Whenever the Pittsburgh Steelers go to the no-huddle offense and suddenly have success that they were not having when they were using the huddle to set up plays, outside observers tend to assume that it is an indictment of what they were doing before, and ask why they don’t just run out of the no-huddle at all times.
While there are advantages to running the no-huddle, one of which being that it prevents defenses from being able to run out substitutions without the risk of being caught off-guard, the distinctions between huddling and not huddling are not as dramatic as it might seem. The biggest difference is that it provides more opportunity to assess the defense and make adjustments. At the end of the day, success or failure still comes down to whether or not you execute, regardless of if you huddles before the play or not.
“A lot of the second half was that, just trying to change the tempo, trying to get guys balls, looks, things like that”, quarterback Ben Roethlisberger said after Sundays’ game about the second-half success in the no huddle. “It was successful because guys made plays. We were able to convert and keep the tempo going”.
The biggest difference between the play-calling in the first half and the second half—do you know what that really was? The biggest difference is that they did a better job of finishing the plays that were called in the second half. And part of the reason for that is that they made some adjustments in the locker room to fine-tune some things on which they were falling short.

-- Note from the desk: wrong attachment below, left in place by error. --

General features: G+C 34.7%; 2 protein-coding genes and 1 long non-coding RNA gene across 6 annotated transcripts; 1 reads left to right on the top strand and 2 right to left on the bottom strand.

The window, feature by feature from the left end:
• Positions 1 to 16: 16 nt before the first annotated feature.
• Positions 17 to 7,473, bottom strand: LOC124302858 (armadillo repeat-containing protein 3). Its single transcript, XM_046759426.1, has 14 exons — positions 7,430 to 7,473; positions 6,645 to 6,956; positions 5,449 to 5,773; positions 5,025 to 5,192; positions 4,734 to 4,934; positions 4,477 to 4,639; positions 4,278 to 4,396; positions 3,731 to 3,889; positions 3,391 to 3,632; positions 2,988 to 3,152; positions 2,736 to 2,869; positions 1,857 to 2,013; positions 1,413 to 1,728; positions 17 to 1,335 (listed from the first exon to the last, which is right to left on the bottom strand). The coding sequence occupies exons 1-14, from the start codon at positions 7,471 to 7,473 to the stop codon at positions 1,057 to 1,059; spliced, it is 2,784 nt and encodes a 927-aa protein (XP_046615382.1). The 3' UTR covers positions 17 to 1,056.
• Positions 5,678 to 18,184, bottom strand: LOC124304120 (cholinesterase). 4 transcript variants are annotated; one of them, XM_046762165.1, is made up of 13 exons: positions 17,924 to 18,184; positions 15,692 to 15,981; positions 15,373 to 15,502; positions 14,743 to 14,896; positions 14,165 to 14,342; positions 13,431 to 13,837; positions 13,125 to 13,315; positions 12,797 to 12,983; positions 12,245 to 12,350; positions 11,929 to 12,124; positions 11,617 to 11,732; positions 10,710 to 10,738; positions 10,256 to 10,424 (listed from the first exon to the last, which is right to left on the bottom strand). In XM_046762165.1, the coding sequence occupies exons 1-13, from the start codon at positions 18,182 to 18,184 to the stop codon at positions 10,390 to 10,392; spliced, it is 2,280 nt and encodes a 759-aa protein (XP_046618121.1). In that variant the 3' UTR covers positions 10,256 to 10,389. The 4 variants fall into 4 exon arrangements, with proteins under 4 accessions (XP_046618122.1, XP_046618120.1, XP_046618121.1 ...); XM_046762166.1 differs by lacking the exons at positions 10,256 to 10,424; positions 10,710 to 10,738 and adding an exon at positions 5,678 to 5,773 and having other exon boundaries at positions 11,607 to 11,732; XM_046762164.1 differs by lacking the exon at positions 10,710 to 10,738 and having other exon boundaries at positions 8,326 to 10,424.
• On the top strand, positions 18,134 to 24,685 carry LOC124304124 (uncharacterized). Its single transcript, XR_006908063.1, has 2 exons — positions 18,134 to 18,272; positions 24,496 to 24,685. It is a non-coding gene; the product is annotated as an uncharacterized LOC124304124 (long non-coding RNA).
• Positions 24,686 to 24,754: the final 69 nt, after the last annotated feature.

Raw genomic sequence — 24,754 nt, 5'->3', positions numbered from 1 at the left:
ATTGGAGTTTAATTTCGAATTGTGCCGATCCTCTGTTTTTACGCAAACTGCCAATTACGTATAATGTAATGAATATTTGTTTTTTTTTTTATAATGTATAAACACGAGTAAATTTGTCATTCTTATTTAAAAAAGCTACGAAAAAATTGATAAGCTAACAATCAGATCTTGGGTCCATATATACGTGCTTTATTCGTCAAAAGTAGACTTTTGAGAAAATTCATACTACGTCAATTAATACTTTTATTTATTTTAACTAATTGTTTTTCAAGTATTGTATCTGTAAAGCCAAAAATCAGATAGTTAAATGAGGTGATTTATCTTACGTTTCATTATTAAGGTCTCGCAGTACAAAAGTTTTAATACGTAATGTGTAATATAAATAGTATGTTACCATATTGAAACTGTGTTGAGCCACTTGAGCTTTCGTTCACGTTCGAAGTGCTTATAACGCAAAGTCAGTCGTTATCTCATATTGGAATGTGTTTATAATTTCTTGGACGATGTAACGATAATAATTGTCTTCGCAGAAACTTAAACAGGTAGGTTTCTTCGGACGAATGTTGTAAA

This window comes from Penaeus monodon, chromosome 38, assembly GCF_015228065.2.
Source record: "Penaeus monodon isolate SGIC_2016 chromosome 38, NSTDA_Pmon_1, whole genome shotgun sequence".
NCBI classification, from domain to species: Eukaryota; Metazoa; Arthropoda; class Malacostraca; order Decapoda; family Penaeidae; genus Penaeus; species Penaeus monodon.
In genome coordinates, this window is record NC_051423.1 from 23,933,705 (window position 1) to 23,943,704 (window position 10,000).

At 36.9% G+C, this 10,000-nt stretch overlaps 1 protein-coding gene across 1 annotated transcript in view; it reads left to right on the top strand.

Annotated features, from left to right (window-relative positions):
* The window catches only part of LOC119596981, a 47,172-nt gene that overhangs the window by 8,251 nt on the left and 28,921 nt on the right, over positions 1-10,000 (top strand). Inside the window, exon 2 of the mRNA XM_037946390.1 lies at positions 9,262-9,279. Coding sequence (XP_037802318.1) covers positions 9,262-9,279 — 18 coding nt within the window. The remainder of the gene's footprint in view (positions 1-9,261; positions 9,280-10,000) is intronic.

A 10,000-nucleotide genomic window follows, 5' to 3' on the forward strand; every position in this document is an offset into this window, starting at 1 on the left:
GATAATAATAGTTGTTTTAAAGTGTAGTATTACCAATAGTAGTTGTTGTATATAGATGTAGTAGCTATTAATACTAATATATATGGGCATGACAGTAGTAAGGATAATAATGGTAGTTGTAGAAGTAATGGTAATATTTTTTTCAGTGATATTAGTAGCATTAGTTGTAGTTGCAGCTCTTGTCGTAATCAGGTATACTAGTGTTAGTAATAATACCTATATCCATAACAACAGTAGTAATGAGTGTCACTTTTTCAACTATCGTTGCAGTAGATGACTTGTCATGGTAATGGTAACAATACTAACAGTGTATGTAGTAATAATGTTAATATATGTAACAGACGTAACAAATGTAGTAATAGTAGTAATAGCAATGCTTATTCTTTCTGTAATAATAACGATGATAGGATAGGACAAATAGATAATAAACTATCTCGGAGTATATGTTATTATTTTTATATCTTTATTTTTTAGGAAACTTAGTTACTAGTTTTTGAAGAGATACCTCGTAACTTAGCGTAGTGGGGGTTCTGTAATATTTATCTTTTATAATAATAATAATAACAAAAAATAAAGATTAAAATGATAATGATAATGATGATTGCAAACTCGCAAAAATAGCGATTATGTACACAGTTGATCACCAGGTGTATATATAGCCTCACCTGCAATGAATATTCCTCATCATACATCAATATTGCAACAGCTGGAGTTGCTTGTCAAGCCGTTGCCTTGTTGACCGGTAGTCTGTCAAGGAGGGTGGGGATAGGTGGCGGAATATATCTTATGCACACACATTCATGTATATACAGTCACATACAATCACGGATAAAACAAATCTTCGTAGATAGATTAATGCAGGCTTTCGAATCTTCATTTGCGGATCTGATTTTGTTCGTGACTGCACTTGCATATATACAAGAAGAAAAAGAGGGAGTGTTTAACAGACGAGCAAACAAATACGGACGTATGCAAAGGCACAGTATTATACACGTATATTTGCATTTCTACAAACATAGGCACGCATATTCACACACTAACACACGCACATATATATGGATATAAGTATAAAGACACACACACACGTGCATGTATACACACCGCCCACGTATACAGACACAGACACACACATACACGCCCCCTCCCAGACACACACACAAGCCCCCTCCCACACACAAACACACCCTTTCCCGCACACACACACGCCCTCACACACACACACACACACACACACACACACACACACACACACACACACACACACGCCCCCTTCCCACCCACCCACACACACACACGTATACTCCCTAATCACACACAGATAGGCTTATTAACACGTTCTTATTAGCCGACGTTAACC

“Guys were making plays. As a quarterback, you have to be accurate, and you have to give guys the opportunity to make plays”, Roethlisberger said. “In the second half, the line gave me time. Sometimes when you’re going with the up-tempo or the no huddle, you can kind of slow down a pass rush. Guys are getting tired. You can make defenses call, sometimes, less exotic things. That’s kind of what we tried to do in the second half”.
There are pros and cons to running the no-huddle. After all, there is a reason that teams use it, and not just because they are pressured for time. It can provide a valuable change of pace at times depending on the situation. But that doesn’t mean you throw out everything else.
The irony is that the Steelers didn’t even get the coverage that they were expecting to get on the Diontae Johnson touchdown catch. Roethlisberger chose to throw it anyway because he trusted his receiver in one-on-one coverage to make the play. He did, sparking the comeback, and putting another feather in the cap for the no-huddle offense, even if it had nothing to do with the fact that they didn’t huddle.